First Person Fallacy

A wise man once said, “life is an MMORPG on hardcore mode; you cannot succeed trying to play it alone and you only get to play it once.” Like it or not, we live in a world of worlds now. The possibilities are beautiful and terrifying. While we have whole new mediums of expression and experience partially unbound from the limits of objective reality, so too are we confronted with the classic temptation to avoid the struggle of life for the pursuit of mere gratification. Worse of all, in my humble opinion this week, we are failing to engage a very harmful idea that life can be “played” in only the first-person perspective. I will confront this idea by elaborating on what I mean as it relates to the spectrum of experience from video games most specifically to human experience and behavior most generally, making some stops along the way to consider some relevant ideologies to the central idea: the real power of the human mind is not self-awareness, but social-intelligence.

So first, let’s make sure the non-gamers know what I’m talking about. There are many very different kinds of video games. Here: I primarily want to compare the experiences and resulting inferences and behaviors of two categories of them: multiplayer games played with other people and solo games played by oneself. The key difference between them then should mostly be intuitively obvious. In a single-player game, every aspect of the experience is coded and tailored for the perspective of the individual, whereas, the multi-player game of any kind is processing the inputs of many people and mediating the results back to all those players. One offers an open opportunity to leave reality behind while the other has to more objectively model reality with its subjective experiences in a more objective space. I want to be clear: I love single-player games. I am not criticizing them. What I seek to critically consider here is some of the culture and personal reactions to this format and how to address that intelligently.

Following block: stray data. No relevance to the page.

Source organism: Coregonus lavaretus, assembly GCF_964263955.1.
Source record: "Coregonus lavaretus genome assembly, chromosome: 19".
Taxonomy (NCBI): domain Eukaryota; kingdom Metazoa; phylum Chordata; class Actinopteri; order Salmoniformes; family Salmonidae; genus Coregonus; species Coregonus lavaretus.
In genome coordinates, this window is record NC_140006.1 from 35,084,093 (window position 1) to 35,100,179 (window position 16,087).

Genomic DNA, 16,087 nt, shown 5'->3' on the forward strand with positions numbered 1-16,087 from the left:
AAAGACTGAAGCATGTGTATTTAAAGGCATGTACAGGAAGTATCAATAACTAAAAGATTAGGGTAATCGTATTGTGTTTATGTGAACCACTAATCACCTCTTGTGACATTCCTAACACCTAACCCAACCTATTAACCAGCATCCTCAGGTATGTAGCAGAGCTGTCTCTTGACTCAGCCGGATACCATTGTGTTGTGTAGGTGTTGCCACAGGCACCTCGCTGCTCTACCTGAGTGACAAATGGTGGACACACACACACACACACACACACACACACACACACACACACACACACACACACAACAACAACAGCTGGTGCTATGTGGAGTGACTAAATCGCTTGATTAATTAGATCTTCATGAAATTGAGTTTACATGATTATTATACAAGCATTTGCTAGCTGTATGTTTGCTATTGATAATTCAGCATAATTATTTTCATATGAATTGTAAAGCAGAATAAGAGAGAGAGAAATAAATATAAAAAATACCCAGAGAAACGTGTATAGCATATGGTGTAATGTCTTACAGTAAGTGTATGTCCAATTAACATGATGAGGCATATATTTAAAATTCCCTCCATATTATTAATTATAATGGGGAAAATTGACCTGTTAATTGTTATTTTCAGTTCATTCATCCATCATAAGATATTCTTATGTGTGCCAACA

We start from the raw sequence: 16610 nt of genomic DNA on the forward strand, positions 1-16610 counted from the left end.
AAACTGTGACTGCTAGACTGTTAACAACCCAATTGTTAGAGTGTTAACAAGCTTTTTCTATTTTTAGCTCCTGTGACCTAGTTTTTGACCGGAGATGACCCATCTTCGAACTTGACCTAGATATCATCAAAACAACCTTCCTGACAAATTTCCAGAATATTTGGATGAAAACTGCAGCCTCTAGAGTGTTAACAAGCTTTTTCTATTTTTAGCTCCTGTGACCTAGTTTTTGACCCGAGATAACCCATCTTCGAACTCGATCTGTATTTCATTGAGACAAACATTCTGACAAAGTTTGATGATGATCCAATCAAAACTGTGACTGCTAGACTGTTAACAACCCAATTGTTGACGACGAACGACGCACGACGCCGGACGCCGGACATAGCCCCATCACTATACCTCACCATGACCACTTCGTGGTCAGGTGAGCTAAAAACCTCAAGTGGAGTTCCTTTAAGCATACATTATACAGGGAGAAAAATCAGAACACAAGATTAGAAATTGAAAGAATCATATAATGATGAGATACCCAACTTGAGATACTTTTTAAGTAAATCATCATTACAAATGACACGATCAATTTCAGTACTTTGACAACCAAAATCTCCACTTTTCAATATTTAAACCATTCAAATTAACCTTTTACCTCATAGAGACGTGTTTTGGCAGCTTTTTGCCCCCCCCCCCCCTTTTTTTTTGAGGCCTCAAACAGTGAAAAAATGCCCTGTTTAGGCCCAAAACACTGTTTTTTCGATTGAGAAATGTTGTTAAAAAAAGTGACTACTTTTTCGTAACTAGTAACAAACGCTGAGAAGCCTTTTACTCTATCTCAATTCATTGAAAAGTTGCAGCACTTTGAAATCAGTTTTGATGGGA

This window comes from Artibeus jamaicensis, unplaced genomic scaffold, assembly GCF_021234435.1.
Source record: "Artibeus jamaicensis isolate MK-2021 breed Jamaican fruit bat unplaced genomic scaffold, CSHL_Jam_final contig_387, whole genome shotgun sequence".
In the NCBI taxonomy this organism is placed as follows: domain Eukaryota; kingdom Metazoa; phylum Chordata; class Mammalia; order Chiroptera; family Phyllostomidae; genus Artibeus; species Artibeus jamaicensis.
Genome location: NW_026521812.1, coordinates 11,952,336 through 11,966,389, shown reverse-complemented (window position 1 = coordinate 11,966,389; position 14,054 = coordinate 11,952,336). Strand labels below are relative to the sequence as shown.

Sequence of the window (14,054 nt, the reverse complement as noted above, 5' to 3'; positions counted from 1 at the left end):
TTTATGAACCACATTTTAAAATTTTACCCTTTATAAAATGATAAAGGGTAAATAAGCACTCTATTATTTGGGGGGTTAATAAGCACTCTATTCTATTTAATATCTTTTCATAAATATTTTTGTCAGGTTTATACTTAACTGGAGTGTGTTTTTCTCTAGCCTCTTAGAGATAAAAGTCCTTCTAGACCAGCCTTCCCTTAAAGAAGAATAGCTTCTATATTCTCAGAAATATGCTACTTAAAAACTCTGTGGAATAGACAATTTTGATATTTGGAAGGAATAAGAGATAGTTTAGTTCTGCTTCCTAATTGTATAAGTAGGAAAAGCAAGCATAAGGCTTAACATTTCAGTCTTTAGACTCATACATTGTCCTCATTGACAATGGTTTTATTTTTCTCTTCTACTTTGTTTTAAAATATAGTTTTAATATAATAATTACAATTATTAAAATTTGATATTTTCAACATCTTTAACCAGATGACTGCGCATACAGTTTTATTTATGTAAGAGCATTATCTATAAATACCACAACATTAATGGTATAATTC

So we have the individual. In many ways he or she is capable of independent survival in a hostile world, at least for a time. We think for ourselves, eat our own food and digest it. We have our own eyes and ears and so on. We are each slight variations on the same general model which is self-contained as an organism in an ecosystem. Even better, up to a point we are each capable of adapting to a wide variety of ecosystems and aren’t bound to too specific a niche in any of them. We are usually mobile and self-possessed. The human being is a marvelous thing on its own. However, we are also each small and fragile in the grand scheme. We don’t live extra long or avoid disease or accidents or disasters. In so many humbling ways any one of us can fail any time and there is yet no real evidence that the universe cares at all so as to not gobble us up in its maw and turn our matter and energy over to any other organism or process in it.

How then has humanity seemed to take over the planet Earth?